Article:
Reverse mortgage reforms have been a long time coming, writes an AARP blogger in a post this week on big changes coming to the product landscape.
The changes are expected to be announced by the Federal Housing Administration this month in an effort to cut down on FHA insurance losses and shift the focus of the product away from those who take the loan as a lump-sum payment, AARP’s blog post writes. While there is no exact date for the proposed change to be announced, that change will be announced “soon.”
AARP’s blogger writes:
Most reverse mortgage borrowers choose to tap their home equity in a lump sum payment provided by the lender, rather than as a line of credit. But that offering is about to change.
According to a spokesman for the U.S. Department of Housing and Urban Development, lenders will stop providing huge lump sums that equal all or most of the equity in a borrower’s home. Instead, new guidelines about to be released will require borrowers to set aside a portion of the home equity funds to ensure they’ll have enough to pay annual property taxes and home insurance premiums in the future, according to a post by U.S. World News & World Report, which was first to report on the reforms.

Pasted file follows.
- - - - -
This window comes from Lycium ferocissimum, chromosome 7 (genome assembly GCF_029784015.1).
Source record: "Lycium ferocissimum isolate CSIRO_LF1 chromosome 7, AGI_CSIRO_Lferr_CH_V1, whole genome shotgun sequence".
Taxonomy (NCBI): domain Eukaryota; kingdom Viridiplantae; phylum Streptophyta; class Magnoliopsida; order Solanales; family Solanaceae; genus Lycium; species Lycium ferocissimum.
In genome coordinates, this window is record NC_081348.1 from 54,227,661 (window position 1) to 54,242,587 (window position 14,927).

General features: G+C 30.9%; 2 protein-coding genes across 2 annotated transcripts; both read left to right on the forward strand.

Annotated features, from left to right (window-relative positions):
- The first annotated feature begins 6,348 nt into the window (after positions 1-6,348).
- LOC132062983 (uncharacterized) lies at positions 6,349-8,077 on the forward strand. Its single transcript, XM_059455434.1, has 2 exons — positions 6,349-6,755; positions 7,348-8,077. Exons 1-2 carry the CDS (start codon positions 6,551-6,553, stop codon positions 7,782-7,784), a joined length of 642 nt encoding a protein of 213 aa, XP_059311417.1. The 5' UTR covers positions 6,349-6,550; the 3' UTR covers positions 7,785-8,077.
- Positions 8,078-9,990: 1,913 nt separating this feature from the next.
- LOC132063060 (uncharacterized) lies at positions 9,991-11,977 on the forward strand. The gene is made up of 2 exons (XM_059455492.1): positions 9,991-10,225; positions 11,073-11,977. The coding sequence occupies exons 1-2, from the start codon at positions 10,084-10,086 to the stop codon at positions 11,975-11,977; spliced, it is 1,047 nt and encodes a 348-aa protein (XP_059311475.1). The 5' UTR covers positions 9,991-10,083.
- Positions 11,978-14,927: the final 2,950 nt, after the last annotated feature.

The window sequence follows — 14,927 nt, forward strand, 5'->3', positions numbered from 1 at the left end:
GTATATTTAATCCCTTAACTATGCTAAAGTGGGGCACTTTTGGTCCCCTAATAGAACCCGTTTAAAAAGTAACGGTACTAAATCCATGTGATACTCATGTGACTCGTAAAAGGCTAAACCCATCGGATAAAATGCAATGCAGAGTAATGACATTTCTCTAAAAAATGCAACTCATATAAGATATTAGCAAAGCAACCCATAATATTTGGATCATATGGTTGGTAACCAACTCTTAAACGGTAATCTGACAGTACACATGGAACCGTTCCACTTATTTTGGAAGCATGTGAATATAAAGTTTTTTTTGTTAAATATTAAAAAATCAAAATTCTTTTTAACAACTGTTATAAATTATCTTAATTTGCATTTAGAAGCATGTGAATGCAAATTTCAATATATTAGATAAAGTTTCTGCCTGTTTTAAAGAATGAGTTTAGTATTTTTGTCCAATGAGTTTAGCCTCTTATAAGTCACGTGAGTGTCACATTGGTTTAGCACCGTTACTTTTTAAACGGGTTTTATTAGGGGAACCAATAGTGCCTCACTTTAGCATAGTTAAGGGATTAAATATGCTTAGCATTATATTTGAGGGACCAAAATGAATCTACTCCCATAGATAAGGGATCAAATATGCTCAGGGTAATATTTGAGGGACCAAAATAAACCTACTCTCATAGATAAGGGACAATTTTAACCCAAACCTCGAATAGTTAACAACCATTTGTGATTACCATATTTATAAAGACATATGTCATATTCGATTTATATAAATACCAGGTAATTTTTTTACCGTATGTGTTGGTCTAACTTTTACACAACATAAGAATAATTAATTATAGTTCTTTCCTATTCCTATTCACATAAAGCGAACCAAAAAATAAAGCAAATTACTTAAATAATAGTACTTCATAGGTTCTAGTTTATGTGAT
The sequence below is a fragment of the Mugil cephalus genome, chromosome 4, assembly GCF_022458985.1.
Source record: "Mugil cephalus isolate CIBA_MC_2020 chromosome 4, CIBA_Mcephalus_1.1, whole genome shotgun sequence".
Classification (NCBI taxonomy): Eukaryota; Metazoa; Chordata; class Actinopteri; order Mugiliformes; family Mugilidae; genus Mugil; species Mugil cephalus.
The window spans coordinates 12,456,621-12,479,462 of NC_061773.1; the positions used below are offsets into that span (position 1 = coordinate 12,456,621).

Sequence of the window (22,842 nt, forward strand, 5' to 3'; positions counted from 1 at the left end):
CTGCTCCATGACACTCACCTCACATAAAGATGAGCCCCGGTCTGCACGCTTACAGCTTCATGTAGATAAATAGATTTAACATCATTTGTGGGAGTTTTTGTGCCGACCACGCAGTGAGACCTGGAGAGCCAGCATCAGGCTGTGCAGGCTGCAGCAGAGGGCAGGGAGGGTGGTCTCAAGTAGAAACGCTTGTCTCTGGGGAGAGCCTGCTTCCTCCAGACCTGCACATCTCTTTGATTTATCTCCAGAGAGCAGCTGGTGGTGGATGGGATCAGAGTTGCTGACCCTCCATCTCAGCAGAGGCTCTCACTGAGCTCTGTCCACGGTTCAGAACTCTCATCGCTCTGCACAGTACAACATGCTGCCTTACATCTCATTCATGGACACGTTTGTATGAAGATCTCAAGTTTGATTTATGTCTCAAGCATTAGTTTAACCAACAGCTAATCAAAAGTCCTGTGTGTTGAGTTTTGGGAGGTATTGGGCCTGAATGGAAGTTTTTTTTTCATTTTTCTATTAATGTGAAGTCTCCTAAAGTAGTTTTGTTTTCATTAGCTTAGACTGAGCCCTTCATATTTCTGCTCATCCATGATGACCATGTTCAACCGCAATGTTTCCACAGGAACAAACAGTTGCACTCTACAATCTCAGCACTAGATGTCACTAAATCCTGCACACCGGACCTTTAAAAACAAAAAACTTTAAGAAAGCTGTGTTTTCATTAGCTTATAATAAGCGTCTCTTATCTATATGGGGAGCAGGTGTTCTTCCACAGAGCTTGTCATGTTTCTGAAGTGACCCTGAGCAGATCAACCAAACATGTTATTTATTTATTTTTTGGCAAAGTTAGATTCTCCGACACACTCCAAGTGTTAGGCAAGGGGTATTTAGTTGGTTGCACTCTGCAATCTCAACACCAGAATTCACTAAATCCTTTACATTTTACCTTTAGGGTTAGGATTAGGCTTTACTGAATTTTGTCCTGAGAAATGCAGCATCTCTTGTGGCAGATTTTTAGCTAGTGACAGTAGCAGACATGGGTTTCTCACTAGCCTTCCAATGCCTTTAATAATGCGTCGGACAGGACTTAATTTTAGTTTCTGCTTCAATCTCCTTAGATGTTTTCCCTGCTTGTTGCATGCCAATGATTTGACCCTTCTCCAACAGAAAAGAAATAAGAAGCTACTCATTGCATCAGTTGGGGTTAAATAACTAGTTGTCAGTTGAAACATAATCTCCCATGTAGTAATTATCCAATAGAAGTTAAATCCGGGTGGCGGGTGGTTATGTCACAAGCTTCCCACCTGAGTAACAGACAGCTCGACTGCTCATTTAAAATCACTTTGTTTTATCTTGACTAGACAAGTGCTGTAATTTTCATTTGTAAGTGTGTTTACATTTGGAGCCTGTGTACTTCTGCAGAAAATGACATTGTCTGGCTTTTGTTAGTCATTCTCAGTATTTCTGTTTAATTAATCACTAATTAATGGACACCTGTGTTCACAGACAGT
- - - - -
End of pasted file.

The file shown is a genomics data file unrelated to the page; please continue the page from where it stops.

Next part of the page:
A spokesman for HUD told me that these changes will be announced to the public soon but did not give a date.
The reforms are overdue. More reverse mortgages are in default than ever before — about one in 10 — largely because a majority of homeowners can’t pay the annual taxes and property insurance required under the terms of the loans.
Read the full article at AARP.org.
Written by Elizabeth Ecker